At Honda not only are employees typically paid less than at the competition, but their opportunities to move up in the organization are pretty limited. That's because Honda is very, very flat as an organization. . . and it is this flatness that empowers people to experiment and to be entrepreneurial.

Distinguishing groups, networks and collectives - P2P Foundation
The model illustrates three levels of aggregation of learners in either formal or informal learning.

Why Apple fans hate tech reporters - Machinist
New communications technologies are loosening the culture's grip on what people once called "objective reality." If I see the world as all black and you see the world as all white and some person comes along and says it's partially black and partially white, we both are going to be unhappy.


Wikipedia, Stress, Innovation, & Twitter

I'm a Wikipedia Inclusionist - Science Blogs
Wikipedia is far beyond the level where it need prove anything to the world. It's there, it's huge, it's extremely useful, and whenever I find it lacking on some point I have endless opportunity to do something about it.

Correct Levels Of Stress Hormones Boost Learning, Squirrel Study Suggests - Science News
In humans, cortisol production is also related to stress and is known to have an impact on learning, but that impact is not well understood, Mateo said. The research on ground squirrels could point to additional avenues of research. For how this might work, see the Yerkes-Dodson law.

Try setting drastic expectations - BQF Innovations
This is what GE Capital says about expectations, It is expected that we will grow our earnings by 20% per year or more. When you have objectives that are outlandish it forces you to think differently about your opportunities.

Innovation makes CIOs business leaders, experts say - Search CIO
(Note: Switch the term "CIO" for any leader within any part of your organization) "That's probably the single biggest thing people have got to get over is this notion that innovation is this very unique, disruptive thing," said Mark McDonald, Gartner group vice president of executive programs. "If I have such a narrow view of innovation, then what happens is that I don't do a lot of it."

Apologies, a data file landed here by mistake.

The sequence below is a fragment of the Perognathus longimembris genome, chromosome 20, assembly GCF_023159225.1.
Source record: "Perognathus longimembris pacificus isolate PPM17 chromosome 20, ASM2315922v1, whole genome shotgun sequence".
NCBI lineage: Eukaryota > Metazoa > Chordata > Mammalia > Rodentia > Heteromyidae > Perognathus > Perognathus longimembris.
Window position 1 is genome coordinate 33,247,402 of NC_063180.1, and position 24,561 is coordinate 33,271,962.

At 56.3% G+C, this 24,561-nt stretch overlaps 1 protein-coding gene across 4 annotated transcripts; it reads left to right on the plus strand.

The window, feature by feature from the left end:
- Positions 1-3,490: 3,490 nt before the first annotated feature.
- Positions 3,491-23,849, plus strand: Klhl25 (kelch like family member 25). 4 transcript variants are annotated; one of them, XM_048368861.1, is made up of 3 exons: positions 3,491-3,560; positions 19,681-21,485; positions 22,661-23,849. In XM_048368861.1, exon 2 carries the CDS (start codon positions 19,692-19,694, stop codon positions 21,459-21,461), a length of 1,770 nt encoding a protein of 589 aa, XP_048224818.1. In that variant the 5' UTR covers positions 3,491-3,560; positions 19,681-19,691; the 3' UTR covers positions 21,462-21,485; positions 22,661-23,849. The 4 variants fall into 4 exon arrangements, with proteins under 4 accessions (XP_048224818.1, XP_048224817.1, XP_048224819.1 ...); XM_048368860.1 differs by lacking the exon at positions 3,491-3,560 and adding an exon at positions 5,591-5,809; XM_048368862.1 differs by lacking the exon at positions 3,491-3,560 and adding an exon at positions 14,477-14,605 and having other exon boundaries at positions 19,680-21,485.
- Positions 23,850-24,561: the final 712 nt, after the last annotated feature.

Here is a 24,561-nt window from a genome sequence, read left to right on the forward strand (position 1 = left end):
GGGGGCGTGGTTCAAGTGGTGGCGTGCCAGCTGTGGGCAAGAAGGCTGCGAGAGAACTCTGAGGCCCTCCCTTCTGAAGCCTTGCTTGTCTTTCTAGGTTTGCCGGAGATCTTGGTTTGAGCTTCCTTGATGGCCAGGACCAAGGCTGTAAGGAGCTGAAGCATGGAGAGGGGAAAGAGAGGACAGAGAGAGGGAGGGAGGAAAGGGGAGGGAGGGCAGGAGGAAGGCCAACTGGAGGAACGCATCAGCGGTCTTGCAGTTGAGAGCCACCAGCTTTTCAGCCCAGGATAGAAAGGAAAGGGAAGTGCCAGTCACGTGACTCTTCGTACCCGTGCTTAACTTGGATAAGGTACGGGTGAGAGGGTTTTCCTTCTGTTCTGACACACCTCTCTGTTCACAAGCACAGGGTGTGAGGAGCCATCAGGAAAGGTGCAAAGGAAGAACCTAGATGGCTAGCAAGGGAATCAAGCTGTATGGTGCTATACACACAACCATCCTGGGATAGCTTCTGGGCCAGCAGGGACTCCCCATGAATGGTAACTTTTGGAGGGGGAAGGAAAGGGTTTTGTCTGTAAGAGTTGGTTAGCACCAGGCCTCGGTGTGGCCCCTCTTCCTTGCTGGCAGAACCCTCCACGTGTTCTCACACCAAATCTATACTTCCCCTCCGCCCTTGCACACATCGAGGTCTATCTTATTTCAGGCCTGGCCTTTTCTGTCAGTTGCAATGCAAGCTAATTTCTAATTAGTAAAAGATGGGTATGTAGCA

How Twitter makes it real - BBC
As I sit here writing I feel connected to a community of people, feel that we share a space that none of the social network sites can conjure up, a space that is both here and not here, somewhere between offline and online.


Diversity, Science 2.0, Competencies, Millennials, & Six Degrees

March 16, 2008

Diversity: The Squint and the Wail - I.D.
I showed pictures of the gadgets to my left-leaning New York acquaintances of European descent. One friend gasped. "They couldn't have made this more offensive if they tried!" she said. Others erupted into cringing, nervous laughter.
Then I approached my left-leaning, first-generation Chinese-American friends, expecting the same indignation.
"I feel like punching them," Kathy said.
"Because they're derogatory?" I asked. "No, because they look like those inflatable toys that bounce back up when you hit them."

Science 2.0: Great New Tool, or Great Risk? - Scientific American
A small but growing number of researchers--and not just the younger ones--have begun to carry out their work via the wide-open blogs, wikis and social networks of Web 2.0. And although their efforts are still too scattered to be called a movement--yet--their experiences to date suggest that this kind of Web-based "Science 2.0" is not only more collegial than the traditional variety, but considerably more productive. After all, since the time of Galileo and Newton, scientists have built up their knowledge about the world by "crowd-sourcing" the contributions of many researchers and then refining that knowledge through open debate.

Influencing Competency Management - CLO
Recent research from the Aberdeen Group showed that best-in-class performers are up to 86 percent more likely than "laggard" companies to know which skills and traits make top performers.

Millennials at the Gate - Workforce